As the footsteps already demonstrated to a point, once you start interacting with the environment, its quality starts to fall apart. The game does have some physics objects, primarily cloths hanging over objects that will move like there is a breeze and react to you running into/through them. Small boxes, wheelchairs, and more though are completely stationary and immovable. It is definitely weird to be walking around and have a cardboard box, half the height of your knees stop you.
There are a few more issues, but I want to bring up the performance and options first, so here are my specs:
- Processor: AMD A10-5800K @ 4.40 GHz (44.0x100)
- Cooling: Corsair H110
- Motherboard: ASUS F2A85-M PRO
- GPU: EVGA GTX 770 2 GB
- PhysX: EVGA GTX 570 1280 MB
- Memory: G.Skill Ripjaws 4x8 GB (32 GB total) at 1866 MHz 10-10-10-27
- PSU: OCZ Fata1ty 750 W
- OS: Windows 7- Professional 64-bit
I put the game to its maximum settings for every option and it largely runs perfectly, without any drops from 60 FPS. However, it does suffer from occasional stutters that are very noticeable and definitely annoying. In one error, the stuttering was really bad as Daylight was apparently taking a while to load the area I was already in. The objects in the room were loaded when I entered, but when the stuttering stopped, the coloring of the room changed. At first it was dark with a more yellow light filling it, but then it spontaneously switched to being primarily lit by a blue light. While there is nothing wrong with the scene being lit with a blue light, it should not have changed in front of me like that.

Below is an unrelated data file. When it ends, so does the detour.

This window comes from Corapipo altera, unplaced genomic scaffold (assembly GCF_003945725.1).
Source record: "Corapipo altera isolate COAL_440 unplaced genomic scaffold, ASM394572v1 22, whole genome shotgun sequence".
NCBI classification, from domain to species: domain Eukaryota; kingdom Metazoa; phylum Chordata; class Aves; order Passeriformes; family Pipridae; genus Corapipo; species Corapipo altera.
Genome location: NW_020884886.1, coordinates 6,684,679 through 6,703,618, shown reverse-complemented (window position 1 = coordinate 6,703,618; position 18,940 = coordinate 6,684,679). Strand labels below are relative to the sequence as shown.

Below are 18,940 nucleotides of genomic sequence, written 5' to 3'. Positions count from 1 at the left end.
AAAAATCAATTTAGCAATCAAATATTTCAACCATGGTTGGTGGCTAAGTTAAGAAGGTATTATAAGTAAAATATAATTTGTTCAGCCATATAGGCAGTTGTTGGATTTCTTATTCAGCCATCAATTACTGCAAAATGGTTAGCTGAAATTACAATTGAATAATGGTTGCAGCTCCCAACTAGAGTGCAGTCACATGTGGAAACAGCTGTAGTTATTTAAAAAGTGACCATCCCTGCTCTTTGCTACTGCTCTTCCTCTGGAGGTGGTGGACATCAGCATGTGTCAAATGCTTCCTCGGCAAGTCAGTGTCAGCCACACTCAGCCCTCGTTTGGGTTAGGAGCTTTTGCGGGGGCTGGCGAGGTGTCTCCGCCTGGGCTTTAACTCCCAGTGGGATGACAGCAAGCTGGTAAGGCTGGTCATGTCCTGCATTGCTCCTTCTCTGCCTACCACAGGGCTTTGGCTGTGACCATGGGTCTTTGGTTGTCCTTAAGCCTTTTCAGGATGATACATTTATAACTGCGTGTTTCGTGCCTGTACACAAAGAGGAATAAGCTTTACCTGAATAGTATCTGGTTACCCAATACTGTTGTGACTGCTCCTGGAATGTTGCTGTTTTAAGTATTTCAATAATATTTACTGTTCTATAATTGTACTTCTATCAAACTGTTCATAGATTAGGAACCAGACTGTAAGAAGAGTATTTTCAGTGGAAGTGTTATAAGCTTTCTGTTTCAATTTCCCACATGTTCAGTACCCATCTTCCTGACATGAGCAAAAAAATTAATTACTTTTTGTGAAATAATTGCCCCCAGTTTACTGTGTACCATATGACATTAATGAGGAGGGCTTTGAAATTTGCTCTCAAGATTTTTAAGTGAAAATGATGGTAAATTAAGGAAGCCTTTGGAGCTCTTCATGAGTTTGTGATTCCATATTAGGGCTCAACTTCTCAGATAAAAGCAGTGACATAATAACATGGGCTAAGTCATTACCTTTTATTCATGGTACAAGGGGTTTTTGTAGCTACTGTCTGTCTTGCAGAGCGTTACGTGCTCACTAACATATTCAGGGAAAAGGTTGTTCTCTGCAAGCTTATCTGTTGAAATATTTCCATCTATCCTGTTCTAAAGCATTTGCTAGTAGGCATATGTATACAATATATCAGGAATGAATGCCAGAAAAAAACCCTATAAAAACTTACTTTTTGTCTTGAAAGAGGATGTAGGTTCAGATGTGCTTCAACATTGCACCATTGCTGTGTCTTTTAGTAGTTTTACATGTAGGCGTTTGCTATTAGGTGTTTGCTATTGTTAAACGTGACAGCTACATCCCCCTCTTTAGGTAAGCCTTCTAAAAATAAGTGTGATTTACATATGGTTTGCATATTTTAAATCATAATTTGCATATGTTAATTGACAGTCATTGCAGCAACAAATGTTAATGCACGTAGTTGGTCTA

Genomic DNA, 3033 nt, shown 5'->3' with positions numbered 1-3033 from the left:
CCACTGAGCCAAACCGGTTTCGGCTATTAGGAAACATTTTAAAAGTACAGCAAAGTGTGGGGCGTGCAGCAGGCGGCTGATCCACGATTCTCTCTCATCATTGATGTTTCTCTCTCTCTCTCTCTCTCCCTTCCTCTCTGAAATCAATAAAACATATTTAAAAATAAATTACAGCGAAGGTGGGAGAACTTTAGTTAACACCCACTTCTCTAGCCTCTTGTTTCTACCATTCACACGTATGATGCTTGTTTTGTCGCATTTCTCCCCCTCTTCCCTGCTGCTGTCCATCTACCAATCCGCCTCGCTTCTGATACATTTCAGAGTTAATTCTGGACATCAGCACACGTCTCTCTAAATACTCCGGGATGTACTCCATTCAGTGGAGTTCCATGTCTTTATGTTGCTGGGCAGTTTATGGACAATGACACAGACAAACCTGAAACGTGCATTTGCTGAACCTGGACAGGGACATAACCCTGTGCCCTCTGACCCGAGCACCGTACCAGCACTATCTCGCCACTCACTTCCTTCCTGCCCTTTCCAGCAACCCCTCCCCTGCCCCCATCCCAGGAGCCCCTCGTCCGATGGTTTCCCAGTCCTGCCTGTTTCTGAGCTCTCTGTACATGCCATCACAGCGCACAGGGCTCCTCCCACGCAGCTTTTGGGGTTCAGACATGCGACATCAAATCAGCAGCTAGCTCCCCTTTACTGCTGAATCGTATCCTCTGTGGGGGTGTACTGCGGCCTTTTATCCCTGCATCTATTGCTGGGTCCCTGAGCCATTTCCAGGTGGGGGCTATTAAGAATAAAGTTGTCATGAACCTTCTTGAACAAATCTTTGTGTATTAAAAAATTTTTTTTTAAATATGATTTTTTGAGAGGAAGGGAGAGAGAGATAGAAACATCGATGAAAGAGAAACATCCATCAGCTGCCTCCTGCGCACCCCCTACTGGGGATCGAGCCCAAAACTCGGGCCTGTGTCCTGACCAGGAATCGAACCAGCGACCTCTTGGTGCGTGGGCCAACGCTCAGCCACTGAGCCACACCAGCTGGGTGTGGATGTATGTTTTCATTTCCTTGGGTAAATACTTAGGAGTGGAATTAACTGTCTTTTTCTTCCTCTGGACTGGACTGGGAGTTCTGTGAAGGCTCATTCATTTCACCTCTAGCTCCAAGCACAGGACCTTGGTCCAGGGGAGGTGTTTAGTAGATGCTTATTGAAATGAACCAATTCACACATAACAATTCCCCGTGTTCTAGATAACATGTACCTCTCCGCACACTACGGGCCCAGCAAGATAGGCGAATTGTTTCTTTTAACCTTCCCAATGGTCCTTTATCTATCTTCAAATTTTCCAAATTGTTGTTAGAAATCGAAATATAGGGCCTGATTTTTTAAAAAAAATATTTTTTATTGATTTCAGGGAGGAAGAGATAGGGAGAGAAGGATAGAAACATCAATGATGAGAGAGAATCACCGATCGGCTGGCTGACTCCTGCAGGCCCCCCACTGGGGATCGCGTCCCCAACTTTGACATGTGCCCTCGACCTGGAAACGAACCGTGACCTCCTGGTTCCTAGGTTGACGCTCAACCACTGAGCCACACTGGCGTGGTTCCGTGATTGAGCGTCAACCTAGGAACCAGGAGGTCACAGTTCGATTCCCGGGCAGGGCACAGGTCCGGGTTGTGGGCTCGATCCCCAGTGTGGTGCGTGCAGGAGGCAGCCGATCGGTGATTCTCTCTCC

Even though I have depth of field turned on with the Bokeh filter, it really does not look that good to me. The blurring at distance seems more extreme than it should be, and it also does not always blur. In one area, I spotted a light down a long tunnel, and at a certain distance I could see what the light was illuminating. One step back and only the light source was visible.
Two more graphical issues I have found are related to the edges of objects. For some reason, every edge in the game has a border around it, like you are looking through a prism or some kind of 3D rendering option is enabled. As I do not have a 3D monitor and have the option turned off in the menu, I have no explanation for this.
The other odd edge issue is really only evident when you are somewhere that water drops are falling, which are not uncommon. For some reason, even though the drops are falling in front of your phone and hand, they will actually take on the color of your phone and hand. If the drops were between your hand/phone and eyes, then it would make some sense for the droplet to change color, as the light passes through it, but that is not the case. The drops are clearly beyond your hand and phone, and there is no way they are going to be reflecting your skin color. If anything they should be reflecting the light of the phone back at you.
Returning to the interaction with the environment briefly, despite the areas you find yourself in with the water drops practically raining down on you, they never actually fall on you or your phone.
So that was a lot of talk about issues, but luckily none are too horrible. Irritating and bad looking, yes, but nothing that is totally unforgivable. Many of which are things I would like to see patched away though.